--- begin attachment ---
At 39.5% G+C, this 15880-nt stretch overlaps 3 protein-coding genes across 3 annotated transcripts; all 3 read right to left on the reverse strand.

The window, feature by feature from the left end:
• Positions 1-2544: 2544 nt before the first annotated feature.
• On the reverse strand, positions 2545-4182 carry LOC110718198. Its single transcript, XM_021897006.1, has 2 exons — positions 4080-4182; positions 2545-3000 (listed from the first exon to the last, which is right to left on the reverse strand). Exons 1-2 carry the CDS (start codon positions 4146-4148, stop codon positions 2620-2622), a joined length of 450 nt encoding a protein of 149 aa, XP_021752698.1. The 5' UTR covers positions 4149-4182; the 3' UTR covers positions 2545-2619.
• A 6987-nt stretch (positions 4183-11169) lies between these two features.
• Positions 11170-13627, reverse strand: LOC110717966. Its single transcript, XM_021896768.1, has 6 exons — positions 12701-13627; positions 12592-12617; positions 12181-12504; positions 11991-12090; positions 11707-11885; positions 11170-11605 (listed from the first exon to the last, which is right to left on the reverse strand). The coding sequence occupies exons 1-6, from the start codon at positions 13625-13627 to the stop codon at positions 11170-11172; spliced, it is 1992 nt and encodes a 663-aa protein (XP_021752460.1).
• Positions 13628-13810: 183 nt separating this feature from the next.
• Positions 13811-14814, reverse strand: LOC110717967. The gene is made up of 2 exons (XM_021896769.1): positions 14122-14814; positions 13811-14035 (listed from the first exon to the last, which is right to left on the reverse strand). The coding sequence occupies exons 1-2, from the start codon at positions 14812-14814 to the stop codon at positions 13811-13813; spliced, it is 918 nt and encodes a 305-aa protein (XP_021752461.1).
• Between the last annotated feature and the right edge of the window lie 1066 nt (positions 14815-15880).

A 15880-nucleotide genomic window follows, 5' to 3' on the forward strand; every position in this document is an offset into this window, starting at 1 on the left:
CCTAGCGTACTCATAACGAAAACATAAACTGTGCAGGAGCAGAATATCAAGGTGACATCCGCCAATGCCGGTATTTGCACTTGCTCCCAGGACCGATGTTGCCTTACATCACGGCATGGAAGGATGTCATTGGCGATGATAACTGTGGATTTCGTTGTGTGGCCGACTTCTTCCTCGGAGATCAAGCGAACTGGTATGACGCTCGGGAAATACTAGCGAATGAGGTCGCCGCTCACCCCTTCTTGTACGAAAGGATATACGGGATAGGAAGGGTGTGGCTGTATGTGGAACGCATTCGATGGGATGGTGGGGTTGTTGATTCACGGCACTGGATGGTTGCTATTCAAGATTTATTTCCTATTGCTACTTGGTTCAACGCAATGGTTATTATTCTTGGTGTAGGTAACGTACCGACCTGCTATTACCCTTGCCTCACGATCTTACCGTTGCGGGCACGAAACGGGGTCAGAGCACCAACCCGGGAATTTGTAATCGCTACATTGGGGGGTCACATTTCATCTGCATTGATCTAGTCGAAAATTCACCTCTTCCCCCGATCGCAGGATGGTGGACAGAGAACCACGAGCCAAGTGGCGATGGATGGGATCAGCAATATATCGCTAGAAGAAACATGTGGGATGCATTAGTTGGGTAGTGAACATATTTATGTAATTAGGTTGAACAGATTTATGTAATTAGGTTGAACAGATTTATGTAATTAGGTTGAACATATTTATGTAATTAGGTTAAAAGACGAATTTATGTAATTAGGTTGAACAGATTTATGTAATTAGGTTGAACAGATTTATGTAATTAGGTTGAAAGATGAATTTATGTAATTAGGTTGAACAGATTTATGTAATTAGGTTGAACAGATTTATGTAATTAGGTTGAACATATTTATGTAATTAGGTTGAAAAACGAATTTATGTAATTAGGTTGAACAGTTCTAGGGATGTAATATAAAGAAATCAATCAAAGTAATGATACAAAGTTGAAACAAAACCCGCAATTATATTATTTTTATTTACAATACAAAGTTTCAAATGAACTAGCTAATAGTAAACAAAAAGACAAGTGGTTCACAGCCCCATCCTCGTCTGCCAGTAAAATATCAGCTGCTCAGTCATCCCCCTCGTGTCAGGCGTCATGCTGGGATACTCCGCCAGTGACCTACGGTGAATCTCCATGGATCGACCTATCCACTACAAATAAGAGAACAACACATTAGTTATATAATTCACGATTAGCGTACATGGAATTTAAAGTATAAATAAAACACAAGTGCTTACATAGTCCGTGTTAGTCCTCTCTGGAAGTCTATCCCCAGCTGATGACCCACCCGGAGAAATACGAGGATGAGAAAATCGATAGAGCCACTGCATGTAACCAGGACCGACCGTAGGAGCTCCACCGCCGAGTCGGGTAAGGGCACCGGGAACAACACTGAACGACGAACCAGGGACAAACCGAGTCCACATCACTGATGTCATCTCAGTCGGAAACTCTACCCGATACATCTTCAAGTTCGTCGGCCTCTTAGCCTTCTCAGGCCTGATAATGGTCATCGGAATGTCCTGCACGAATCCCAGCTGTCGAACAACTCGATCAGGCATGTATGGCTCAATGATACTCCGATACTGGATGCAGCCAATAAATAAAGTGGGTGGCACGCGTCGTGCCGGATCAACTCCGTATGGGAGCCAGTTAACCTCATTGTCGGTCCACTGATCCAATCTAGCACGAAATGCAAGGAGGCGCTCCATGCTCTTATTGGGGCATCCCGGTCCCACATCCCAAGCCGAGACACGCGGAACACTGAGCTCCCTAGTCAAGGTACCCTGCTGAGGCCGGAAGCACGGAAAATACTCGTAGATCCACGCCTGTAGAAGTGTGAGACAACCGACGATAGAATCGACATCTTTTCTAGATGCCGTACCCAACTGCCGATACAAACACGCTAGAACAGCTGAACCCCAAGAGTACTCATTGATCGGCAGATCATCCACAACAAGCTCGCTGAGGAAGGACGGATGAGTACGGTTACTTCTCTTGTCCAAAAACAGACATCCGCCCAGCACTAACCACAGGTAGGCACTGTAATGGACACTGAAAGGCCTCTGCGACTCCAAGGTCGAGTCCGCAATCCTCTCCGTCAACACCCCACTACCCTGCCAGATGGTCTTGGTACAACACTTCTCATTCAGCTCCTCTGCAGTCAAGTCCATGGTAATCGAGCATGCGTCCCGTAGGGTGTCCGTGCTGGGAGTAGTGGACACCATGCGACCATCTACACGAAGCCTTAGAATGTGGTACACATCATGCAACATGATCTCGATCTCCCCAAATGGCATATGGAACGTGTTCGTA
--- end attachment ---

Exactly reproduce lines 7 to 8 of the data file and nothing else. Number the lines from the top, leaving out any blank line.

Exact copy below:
• Positions 13628-13810: 183 nt separating this feature from the next.
• Positions 13811-14814, reverse strand: LOC110717967. The gene is made up of 2 exons (XM_021896769.1): positions 14122-14814; positions 13811-14035 (listed from the first exon to the last, which is right to left on the reverse strand). The coding sequence occupies exons 1-2, from the start codon at positions 14812-14814 to the stop codon at positions 13811-13813; spliced, it is 918 nt and encodes a 305-aa protein (XP_021752461.1).